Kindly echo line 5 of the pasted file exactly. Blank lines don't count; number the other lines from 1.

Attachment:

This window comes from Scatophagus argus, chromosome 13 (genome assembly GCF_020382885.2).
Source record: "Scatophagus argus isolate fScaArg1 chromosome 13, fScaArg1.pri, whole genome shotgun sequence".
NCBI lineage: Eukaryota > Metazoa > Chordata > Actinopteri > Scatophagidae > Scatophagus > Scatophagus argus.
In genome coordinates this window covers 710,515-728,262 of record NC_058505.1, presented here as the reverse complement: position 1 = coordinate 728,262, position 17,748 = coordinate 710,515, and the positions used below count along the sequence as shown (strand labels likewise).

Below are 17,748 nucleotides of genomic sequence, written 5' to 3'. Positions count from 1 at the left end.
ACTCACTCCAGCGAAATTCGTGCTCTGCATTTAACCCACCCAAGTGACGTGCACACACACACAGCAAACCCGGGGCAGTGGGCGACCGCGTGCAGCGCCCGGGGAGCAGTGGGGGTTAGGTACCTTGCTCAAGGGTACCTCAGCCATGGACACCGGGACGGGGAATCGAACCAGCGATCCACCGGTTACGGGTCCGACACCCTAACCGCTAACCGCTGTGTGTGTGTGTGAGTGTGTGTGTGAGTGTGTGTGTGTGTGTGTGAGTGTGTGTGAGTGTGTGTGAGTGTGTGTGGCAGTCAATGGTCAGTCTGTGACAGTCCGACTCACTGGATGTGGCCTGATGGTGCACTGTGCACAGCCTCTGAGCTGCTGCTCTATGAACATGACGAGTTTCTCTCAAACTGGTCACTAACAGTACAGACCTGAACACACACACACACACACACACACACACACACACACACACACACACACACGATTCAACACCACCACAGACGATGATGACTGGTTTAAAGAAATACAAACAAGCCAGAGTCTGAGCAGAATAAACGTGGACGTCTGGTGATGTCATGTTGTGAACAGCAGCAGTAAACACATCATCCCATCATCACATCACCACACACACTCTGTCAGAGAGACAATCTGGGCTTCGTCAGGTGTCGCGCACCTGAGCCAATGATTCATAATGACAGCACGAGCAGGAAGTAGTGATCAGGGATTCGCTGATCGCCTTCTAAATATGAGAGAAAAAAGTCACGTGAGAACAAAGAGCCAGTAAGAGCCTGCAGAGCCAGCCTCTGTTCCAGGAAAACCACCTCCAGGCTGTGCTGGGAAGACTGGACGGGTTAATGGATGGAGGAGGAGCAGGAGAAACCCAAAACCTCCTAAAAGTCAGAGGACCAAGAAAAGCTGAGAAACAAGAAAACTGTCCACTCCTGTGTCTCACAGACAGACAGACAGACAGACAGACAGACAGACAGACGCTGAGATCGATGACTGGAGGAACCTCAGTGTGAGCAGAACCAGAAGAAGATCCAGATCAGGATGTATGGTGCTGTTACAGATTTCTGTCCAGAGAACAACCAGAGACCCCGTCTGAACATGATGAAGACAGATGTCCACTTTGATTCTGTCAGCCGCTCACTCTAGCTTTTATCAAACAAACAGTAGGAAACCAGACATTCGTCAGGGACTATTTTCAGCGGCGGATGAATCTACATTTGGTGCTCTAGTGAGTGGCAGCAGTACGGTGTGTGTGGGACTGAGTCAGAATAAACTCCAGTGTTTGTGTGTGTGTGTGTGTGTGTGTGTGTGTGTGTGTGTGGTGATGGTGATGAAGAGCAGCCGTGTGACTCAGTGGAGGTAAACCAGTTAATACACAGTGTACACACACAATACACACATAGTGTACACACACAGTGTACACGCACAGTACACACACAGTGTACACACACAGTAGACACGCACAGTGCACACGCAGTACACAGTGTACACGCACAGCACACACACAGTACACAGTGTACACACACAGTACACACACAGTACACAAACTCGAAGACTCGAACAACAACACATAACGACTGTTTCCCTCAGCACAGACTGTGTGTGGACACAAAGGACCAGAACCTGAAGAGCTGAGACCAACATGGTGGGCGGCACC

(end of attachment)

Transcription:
Below are 17,748 nucleotides of genomic sequence, written 5' to 3'. Positions count from 1 at the left end.